Before I left the barn Monday, I asked the ladies if they were taking a lesson this week, mentioning that I'd be in town Thursday . . . .
And so a lesson was kindly scheduled for the three of us for Thursday afternoon. That means this week I rode Monday, harrowed Tuesday and Wednesday, and had a riding lesson Thursday. That is a very good week.
So, in the lesson we did a lot of neat and cool things. Two poles on the ground, walking then trotting over them. Rol has some issues with her hind end: pushed a bit she has no trouble not adding a step in the trot poles with her front end but the hind end is pushing it to make it. Once she stepped ON the pole and just darn near fell completely down. That made her less bold, more cautious on her next attempts but that is a good thing. She was still able to make the striding when both of us were concentrating on it.
Then we did turns on the forehand and I got kudos for that! It is always nice to get kudos. I got them because I didn't get her excited doing the turn -- I'd ask for a movement and give when she gave it to me. She did it very well.
Then we tried something I'd not been introduced to, at least not in this way, before. The ladies and Cheri had tried to explain it to me last year I think but I didn't understand from the explanations: Square corners. What it really is is the beginning of pirouette: Keep the bend, collect a bit, ask for the turn with the outside leg so that the forehand comes around. We were doing 90 degree turns, which reminds me humorously of quarter turns in beauty pageants. Maybe it was the squares we rode that did that reminding. Anyway, Rol and I didn't have any problem getting this or doing this. My main thing was to take my outside leg off BEFORE we were finished with the turn and add more inside leg for forward at that point so that we didn't lose momentum and rhythm in the walk.
Next was one at a time work: trot in a large circle a good forward working trot, sit and collect for a few strides, post and working again, several times, then when that felt a little developed change the rein across the diagonal asking for lengthening in the trot, then repeat in other direction. First of all, Rolinette is not the easiest horse in the world to sit, and second of all, I haven't really practiced sitting trot in, say, 30 years? And third, I tend to tilt forward; I'd say that is probably my worst form fault. So it was sit back sit back sit BACK and it was good in that when I really did get back far enough, I could feel the difference. I couldn't necessarily hold it for long but you got the momentary feel and if you could do that enough, you could have it. I'm not sure her stride changed much though, not in the collection. I don't think she's really strong enough yet to really do much in collection. Every time I sat her head came up which concerned me some that my poor sitting was hurting her but Lisa said that that too was just her lack of strength.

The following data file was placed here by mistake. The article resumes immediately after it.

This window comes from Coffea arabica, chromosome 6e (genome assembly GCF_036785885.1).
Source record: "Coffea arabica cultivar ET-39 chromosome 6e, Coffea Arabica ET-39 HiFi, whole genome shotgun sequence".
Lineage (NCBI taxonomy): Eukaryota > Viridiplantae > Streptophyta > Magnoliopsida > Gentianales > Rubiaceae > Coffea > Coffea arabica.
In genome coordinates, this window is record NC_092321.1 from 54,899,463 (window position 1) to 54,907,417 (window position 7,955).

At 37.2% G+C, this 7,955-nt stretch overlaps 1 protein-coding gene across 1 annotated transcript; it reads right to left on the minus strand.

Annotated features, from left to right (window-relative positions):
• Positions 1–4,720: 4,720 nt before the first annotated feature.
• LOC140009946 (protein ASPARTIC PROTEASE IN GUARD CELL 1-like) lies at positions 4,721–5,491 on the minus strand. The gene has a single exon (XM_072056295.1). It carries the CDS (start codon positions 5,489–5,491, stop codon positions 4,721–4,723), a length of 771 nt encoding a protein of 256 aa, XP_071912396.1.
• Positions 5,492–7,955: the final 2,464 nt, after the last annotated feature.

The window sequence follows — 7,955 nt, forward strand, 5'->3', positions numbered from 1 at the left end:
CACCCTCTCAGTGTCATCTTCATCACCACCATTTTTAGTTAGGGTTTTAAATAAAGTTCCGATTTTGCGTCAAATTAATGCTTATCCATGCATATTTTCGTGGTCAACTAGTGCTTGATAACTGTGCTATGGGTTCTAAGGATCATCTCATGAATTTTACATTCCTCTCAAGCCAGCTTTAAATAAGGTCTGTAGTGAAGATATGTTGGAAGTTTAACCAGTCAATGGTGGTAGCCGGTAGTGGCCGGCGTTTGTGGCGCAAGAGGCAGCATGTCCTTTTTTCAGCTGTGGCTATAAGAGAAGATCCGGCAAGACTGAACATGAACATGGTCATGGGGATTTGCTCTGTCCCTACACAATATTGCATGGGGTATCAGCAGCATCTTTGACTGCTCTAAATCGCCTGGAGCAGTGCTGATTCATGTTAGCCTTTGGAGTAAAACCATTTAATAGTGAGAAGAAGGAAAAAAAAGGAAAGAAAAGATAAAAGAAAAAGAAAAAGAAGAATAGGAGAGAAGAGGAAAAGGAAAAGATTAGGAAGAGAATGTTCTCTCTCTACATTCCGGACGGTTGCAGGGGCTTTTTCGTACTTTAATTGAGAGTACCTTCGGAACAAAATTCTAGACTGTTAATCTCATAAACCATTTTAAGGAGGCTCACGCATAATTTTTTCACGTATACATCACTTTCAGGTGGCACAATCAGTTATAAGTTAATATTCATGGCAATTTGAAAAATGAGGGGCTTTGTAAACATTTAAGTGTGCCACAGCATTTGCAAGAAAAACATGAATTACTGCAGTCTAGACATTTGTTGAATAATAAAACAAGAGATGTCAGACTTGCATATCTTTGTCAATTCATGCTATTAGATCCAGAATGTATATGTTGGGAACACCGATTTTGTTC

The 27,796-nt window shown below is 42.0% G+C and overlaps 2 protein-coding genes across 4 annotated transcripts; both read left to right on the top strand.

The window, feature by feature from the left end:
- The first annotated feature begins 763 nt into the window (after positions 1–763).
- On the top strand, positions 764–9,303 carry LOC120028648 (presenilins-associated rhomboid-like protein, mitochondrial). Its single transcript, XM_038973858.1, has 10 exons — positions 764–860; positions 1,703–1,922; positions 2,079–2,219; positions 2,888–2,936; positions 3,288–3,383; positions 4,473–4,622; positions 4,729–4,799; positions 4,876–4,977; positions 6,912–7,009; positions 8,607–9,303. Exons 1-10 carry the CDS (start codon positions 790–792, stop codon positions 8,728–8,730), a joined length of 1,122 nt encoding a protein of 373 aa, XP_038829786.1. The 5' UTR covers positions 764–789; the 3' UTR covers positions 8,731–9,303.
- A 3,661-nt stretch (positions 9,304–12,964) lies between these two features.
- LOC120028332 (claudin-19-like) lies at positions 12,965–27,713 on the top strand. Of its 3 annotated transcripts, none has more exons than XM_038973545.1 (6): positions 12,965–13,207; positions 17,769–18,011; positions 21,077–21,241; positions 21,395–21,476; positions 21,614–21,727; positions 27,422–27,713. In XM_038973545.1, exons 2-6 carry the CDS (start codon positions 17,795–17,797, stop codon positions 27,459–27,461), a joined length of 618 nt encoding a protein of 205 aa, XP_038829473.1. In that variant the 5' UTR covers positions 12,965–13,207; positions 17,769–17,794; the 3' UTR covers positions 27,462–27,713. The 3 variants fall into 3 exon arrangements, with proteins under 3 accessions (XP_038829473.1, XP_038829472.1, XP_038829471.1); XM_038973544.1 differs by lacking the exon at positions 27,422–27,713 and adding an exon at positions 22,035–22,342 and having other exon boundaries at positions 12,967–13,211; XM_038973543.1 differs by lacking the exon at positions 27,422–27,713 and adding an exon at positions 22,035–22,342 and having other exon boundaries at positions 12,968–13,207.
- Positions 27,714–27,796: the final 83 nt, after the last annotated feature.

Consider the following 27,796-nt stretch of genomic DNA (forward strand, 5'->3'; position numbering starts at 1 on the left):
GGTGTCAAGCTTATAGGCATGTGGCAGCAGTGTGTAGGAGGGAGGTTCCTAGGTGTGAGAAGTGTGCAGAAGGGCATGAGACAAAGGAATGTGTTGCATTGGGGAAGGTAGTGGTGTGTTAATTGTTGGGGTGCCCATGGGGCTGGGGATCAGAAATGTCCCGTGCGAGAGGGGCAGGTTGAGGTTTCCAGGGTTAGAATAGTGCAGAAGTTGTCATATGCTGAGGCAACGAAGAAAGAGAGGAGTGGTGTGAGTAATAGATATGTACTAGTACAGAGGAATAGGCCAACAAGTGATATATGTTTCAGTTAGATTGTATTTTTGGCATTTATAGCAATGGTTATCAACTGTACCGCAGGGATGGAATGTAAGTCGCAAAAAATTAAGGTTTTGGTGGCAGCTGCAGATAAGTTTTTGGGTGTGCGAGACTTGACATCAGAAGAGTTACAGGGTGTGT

The lengthening, though, that was nice. I had asked her for a bit of that in some of our other rides which probably helped some. You know, a horse can't really collect until he is going forward and she is certainly willing to. Her lengthening wasn't brilliant (and it isn't likely to be brilliant) but it was there, and if it is there, more collection can be there too, eventually. It all goes together.
We repeated the sit/collect exercise adding asking for canter on the circle, then a nice downward transition, important for Rol since she can get excited about cantering. Ah, but her first downward transition was beautiful into a relaxed trot so we went into the lengthening then repeating all on the other end. It took me twice on both sides to get the canter so for some reason (thinking too much? afraid of making a mistake?) I seem to have more problems with that in a lesson than riding on my own. We're still really just playing with bend -- if I ask for bend too much, she gets fussy and curly with her head, so with her on a whole lot of issues there is very light give and take and let alone.
I had a whole lot of fun in this lesson. The vet is looking at her again Friday to see if they can figure out if something is truly wrong with her hind end or not.